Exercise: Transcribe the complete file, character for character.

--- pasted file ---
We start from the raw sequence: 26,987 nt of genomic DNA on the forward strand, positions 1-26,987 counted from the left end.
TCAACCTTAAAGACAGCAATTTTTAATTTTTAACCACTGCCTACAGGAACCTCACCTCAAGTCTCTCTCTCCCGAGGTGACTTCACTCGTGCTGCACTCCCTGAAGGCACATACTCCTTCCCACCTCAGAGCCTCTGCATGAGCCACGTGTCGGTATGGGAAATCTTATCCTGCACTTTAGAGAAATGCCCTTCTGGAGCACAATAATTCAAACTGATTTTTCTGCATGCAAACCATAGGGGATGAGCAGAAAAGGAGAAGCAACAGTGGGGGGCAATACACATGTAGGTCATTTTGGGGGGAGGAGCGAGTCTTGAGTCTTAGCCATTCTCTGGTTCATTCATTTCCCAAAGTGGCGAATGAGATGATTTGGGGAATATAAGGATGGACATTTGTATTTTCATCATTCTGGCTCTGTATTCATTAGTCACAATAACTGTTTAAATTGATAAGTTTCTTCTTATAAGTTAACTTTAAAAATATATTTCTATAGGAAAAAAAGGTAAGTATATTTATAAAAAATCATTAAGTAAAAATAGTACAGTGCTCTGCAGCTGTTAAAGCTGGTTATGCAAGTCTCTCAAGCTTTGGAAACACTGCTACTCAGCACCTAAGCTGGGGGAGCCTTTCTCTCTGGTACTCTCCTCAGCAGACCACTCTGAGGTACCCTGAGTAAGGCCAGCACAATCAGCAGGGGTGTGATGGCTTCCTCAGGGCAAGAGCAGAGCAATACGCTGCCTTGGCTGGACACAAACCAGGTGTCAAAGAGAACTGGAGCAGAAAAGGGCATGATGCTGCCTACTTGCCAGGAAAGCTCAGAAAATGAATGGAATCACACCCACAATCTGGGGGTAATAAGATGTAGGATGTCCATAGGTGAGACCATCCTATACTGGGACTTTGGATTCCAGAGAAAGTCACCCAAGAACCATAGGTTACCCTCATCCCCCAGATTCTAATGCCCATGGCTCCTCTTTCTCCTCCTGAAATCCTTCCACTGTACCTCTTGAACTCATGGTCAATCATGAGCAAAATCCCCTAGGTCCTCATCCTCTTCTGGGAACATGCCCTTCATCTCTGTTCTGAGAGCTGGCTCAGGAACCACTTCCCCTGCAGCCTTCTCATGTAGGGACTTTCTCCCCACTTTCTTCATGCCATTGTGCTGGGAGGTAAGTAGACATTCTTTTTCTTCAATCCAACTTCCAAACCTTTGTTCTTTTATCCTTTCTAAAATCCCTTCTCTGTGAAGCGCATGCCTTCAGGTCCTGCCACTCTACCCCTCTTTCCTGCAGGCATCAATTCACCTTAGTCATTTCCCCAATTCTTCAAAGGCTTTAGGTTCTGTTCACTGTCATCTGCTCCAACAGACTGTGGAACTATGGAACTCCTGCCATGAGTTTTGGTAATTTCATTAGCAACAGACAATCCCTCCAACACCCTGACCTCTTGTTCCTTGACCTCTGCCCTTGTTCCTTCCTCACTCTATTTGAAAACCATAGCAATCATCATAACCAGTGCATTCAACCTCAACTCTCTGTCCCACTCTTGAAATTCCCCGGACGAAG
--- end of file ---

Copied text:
We start from the raw sequence: 26,987 nt of genomic DNA on the forward strand, positions 1-26,987 counted from the left end.
TCAACCTTAAAGACAGCAATTTTTAATTTTTAACCACTGCCTACAGGAACCTCACCTCAAGTCTCTCTCTCCCGAGGTGACTTCACTCGTGCTGCACTCCCTGAAGGCACATACTCCTTCCCACCTCAGAGCCTCTGCATGAGCCACGTGTCGGTATGGGAAATCTTATCCTGCACTTTAGAGAAATGCCCTTCTGGAGCACAATAATTCAAACTGATTTTTCTGCATGCAAACCATAGGGGATGAGCAGAAAAGGAGAAGCAACAGTGGGGGGCAATACACATGTAGGTCATTTTGGGGGGAGGAGCGAGTCTTGAGTCTTAGCCATTCTCTGGTTCATTCATTTCCCAAAGTGGCGAATGAGATGATTTGGGGAATATAAGGATGGACATTTGTATTTTCATCATTCTGGCTCTGTATTCATTAGTCACAATAACTGTTTAAATTGATAAGTTTCTTCTTATAAGTTAACTTTAAAAATATATTTCTATAGGAAAAAAAGGTAAGTATATTTATAAAAAATCATTAAGTAAAAATAGTACAGTGCTCTGCAGCTGTTAAAGCTGGTTATGCAAGTCTCTCAAGCTTTGGAAACACTGCTACTCAGCACCTAAGCTGGGGGAGCCTTTCTCTCTGGTACTCTCCTCAGCAGACCACTCTGAGGTACCCTGAGTAAGGCCAGCACAATCAGCAGGGGTGTGATGGCTTCCTCAGGGCAAGAGCAGAGCAATACGCTGCCTTGGCTGGACACAAACCAGGTGTCAAAGAGAACTGGAGCAGAAAAGGGCATGATGCTGCCTACTTGCCAGGAAAGCTCAGAAAATGAATGGAATCACACCCACAATCTGGGGGTAATAAGATGTAGGATGTCCATAGGTGAGACCATCCTATACTGGGACTTTGGATTCCAGAGAAAGTCACCCAAGAACCATAGGTTACCCTCATCCCCCAGATTCTAATGCCCATGGCTCCTCTTTCTCCTCCTGAAATCCTTCCACTGTACCTCTTGAACTCATGGTCAATCATGAGCAAAATCCCCTAGGTCCTCATCCTCTTCTGGGAACATGCCCTTCATCTCTGTTCTGAGAGCTGGCTCAGGAACCACTTCCCCTGCAGCCTTCTCATGTAGGGACTTTCTCCCCACTTTCTTCATGCCATTGTGCTGGGAGGTAAGTAGACATTCTTTTTCTTCAATCCAACTTCCAAACCTTTGTTCTTTTATCCTTTCTAAAATCCCTTCTCTGTGAAGCGCATGCCTTCAGGTCCTGCCACTCTACCCCTCTTTCCTGCAGGCATCAATTCACCTTAGTCATTTCCCCAATTCTTCAAAGGCTTTAGGTTCTGTTCACTGTCATCTGCTCCAACAGACTGTGGAACTATGGAACTCCTGCCATGAGTTTTGGTAATTTCATTAGCAACAGACAATCCCTCCAACACCCTGACCTCTTGTTCCTTGACCTCTGCCCTTGTTCCTTCCTCACTCTATTTGAAAACCATAGCAATCATCATAACCAGTGCATTCAACCTCAACTCTCTGTCCCACTCTTGAAATTCCCCGGACGAAG